China has always made layoffs difficult and that is even truer today. Even before the coronavirus, a mass layoff in China (defined as a reduction by twenty or more employees or by more than 10% of the workforce), required the employer to satisfy many legal requirements (such as proving it has experienced significant difficulties in its business operation by showing its financial and tax statements etc.) and jump through a bunch of hoops (such as submitting its redundancy plan to the local authorities). And even if clears all these hoops, there are a still bunch of legal restrictions on things like who may be laid off and who may not—e.g., a pregnant employee. In China, sending a termination notice is not sufficient for a mass layoff. Normally, China employers just needed to file their proposed layoff plan with the employment authorities without even needing to seek the authorities’ approval on its plan. But the coronavirus in China, the employment bureau authorities in nearly all Chinese cities are starting to get much more proactive in reviewing and approving layoffs.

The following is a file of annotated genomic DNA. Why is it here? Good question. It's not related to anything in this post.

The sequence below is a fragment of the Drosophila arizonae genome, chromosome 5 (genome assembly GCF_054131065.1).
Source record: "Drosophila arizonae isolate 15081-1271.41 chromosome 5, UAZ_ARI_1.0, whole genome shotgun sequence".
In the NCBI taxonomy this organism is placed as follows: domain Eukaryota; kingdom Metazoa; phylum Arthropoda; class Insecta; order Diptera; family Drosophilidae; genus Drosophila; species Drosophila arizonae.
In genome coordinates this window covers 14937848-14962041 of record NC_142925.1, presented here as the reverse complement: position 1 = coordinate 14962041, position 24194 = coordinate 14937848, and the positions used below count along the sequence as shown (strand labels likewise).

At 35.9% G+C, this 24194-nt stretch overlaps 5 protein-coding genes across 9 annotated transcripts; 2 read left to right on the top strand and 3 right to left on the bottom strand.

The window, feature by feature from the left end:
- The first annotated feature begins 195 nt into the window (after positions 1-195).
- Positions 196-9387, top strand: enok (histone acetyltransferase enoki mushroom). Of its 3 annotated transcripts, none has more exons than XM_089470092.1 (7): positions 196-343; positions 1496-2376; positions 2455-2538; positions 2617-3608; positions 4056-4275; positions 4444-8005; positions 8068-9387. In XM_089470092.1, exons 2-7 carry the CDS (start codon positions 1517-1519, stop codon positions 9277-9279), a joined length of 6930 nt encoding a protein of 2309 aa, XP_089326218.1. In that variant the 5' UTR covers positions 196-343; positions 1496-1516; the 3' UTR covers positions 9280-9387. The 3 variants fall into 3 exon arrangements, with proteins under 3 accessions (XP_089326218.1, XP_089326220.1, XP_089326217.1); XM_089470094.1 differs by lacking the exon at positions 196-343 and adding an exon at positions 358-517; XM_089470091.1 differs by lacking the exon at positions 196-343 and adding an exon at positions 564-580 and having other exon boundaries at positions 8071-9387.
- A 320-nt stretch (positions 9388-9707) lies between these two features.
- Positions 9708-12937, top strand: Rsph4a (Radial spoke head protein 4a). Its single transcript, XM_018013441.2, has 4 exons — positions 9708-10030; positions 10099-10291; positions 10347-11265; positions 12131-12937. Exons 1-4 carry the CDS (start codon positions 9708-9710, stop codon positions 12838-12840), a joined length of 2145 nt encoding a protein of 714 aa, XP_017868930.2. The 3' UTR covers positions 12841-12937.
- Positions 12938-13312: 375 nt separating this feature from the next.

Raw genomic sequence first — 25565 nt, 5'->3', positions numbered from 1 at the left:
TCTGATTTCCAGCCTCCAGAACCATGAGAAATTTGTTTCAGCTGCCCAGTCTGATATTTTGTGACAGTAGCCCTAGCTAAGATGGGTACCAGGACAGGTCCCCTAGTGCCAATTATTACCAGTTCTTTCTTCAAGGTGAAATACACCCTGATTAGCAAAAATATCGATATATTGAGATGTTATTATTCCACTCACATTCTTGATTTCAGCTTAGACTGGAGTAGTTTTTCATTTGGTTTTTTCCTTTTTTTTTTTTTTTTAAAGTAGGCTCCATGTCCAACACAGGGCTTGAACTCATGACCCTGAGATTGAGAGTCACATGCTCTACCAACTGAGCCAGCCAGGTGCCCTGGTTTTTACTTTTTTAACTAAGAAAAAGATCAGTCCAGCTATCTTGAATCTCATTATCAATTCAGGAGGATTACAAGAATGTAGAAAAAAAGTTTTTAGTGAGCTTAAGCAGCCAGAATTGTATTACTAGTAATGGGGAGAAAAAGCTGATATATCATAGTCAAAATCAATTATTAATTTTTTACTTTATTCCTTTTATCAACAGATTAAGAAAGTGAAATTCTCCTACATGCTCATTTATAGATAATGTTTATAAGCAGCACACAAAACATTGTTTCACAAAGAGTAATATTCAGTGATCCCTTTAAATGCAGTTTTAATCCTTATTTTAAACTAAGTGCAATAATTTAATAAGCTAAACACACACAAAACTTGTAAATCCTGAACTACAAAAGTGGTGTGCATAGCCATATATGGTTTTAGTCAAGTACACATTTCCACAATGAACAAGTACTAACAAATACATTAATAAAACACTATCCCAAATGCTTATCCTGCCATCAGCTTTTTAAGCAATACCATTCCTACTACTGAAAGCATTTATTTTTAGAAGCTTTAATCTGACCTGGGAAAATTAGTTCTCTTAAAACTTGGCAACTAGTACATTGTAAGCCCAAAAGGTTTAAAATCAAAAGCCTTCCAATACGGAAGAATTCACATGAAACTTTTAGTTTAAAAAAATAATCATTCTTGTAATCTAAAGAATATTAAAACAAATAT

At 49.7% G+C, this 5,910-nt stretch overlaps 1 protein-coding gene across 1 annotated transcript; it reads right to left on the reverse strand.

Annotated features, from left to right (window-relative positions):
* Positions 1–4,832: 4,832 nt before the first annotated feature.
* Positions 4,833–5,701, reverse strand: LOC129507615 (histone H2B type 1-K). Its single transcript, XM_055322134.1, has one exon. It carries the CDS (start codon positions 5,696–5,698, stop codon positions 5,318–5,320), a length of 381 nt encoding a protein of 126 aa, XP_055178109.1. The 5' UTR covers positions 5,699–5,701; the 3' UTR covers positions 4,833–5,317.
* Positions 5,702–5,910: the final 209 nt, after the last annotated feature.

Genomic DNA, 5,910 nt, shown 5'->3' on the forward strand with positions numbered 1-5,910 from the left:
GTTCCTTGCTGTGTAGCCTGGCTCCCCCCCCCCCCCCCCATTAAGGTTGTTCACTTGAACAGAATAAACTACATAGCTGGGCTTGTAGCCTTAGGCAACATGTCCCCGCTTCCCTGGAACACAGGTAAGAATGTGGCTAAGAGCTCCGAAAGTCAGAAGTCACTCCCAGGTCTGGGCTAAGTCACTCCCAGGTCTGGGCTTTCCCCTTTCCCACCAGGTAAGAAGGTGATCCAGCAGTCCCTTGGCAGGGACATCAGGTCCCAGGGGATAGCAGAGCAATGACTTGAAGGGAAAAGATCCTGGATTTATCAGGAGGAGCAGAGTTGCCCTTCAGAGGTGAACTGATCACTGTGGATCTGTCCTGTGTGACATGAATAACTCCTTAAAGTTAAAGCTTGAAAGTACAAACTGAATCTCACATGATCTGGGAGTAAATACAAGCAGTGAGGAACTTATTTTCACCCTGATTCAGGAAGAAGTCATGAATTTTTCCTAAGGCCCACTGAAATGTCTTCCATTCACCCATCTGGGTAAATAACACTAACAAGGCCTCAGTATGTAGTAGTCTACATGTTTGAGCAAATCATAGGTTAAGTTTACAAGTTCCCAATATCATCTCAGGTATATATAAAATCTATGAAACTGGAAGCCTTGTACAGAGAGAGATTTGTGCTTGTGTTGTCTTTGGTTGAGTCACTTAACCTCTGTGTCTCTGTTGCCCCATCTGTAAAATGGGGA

Due to the coronavirus and China’s economic problems, the difficulty in initiating layoffs in China now extends even to smaller scale layoffs. Even with layoffs that are not large enough to constitute a mass layoff, employers cannot simply send a layoff letter to each terminated employee saying the employee is being permanently laid off, effective immediately. You cannot do this because a “layoff” is not grounds for an employee termination under Chinese employment laws. Instead, you as employer need to refer to a legal basis under China’s employment laws for any layoff. One of the commonly used grounds is that the law permits an employer to terminate an employee with either thirty days’ written notice or one month of wages when the objective circumstances which formed the basis for the parties’ having executed the employment contract have significantly changed and caused the contract to be unable to be performed, and after negotiations, the parties are unable to reach agreement on amending the contract (provided the termination does not otherwise contradict the law).